...of computer systems were bungled, mismanaged, and squandered. Last year 8,000 mainframe computers--computers with the power of a Unix box and the price of a large building--were sold to customers imprisoned by legacy systems. IBM alone sold $5 billion worth of mainframes in 1997. Those billions don't help the efficiency ratings. The year 2000 fiasco is a world-scale screwup that also saps the payoff from information technology. But according to economic historian Paul David, it took the smokestack economy 40 years to figure out how to reconfigure their factories to take advantage of the electric motor, invented in 1881; for the first decade of the changeover productivity actually decreased. David likes to quip that "In 1900 contemporaries might well have said that the electric dynamos were to be seen 'everywhere but in the economic statistics.' " And the switch to electric motors was simple compared to the changes required by network technology.
...of the age of the microprocessor. Productivity will rebound. In a few years it will "suddenly" show up in elevated percentages. But contrary to Krugman's assertion, in the long run productivity is almost nothing. Not because productivity increases won't happen; they will. But because, like the universal learning curve that brings costs plunging down, increased productivity is a rote process.
The learning curve of inverted prices was first observed by T. P. Wright, a legendary engineer who built airplanes after the First World War. Wright kept records of the numbers of hours it took to assemble each plane and calculated that the time dropped as the total number of units completed increased. The more experience assemblers had, the greater their productivity. At first this was thought to be relevant only to airplanes, but in the 1970s engineers at Texas Instruments began applying the rule to semiconductors. Since then the increase of productivity with experience is seen everywhere. According to Michael Rothschild, author of Bionomics, "Data proving learning-curve cost declines have been published for steel, soft contact lenses, life insurance policies, automobiles, jet engine maintenance, bottle caps, refrigerators, gasoline refining, room air conditioners, TV picture tubes, aluminum, optical fibers, vacuum cleaners, motorcycles, steam turbine generators, ethyl alcohol, beer, facial tissues, transistors, disposable diapers, gas ranges, float glass, long distance telephone calls, knit fabric lawn mowers, air travel, crude oil production, typesetting, factory maintenance, and hydroelectric power."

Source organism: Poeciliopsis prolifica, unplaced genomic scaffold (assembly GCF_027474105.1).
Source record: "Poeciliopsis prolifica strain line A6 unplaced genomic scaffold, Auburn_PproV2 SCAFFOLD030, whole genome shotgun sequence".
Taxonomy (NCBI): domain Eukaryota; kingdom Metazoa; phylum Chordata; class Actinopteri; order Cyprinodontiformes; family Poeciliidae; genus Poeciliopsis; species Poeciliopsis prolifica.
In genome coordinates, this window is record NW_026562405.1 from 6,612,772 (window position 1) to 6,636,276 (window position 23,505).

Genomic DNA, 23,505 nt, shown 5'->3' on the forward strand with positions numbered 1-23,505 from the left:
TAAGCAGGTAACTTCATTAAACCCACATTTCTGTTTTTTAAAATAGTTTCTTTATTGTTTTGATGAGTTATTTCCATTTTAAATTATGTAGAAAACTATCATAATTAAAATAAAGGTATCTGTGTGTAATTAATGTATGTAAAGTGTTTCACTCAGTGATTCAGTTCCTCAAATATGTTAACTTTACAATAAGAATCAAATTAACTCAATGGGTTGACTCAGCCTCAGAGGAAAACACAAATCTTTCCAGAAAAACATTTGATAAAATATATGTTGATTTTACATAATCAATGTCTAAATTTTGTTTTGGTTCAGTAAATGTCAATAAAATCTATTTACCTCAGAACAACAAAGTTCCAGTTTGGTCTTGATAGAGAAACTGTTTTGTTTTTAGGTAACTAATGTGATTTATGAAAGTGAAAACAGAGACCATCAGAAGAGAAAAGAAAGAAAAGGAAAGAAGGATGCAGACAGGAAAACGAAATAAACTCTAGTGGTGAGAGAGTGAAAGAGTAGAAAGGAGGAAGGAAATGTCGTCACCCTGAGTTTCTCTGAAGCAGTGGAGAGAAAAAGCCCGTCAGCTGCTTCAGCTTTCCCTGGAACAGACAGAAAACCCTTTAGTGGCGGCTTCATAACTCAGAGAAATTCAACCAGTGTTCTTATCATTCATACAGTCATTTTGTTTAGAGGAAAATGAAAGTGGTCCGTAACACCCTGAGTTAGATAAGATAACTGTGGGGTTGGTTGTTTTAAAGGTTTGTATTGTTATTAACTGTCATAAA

As the law of increasing productivity per experience was seen to be universal, another key observation was made: The learning didn't have to take place within one company. The experience curve could be seen across whole industries. Easy, constant communication spreads experience throughout a network, enabling everyone's production to contribute to the learning. Rather than have five companies each producing 10,000 units, network technologies allow the five to be virtually grouped so that in effect there is one company producing 50,000 units, and everyone shares the benefits of experience. Since there is a 20% drop in cost for every doubling of experience, this network effect adds up. Advances in network communications, standard protocols for the transmission of technical data, and the informal, ad hoc communities of technicians all spread this whirlwind of experience, and ensures the routine rise of productivity.
Analyst Andrew Kessler of Velocity Capital Management compares the plummeting of prices due to the universal learning curve to a low pressure front in the economy. Just as a meterological low pressure system sucks in weather from the rest of the country, the low pressure point generated by sinking prices sucks in investments and entrepreneurial zeal to create opportunities.
...much like the two-step process of variation and death in natural selection. The primary role that productivity plays in the network economy is to disperse technologies. A technical advance cannot leverage future opportunities if it is hoarded by a few. Increased productivity lowers the cost of acquisition of knowledge, techniques, or artifacts, allowing more people to have them. When transistors were expensive they were rare, and thus the opportunities built upon them were rare. As the productivity curve kicked in, transistors eventually became so cheap and omnipresent that anyone could explore their opportunities. When ball bearings were dear, opportunities sired by them were dear. As communication becomes everywhere dirt cheap and ubiquitous, the opportunities it kindles will likewise become unlimited.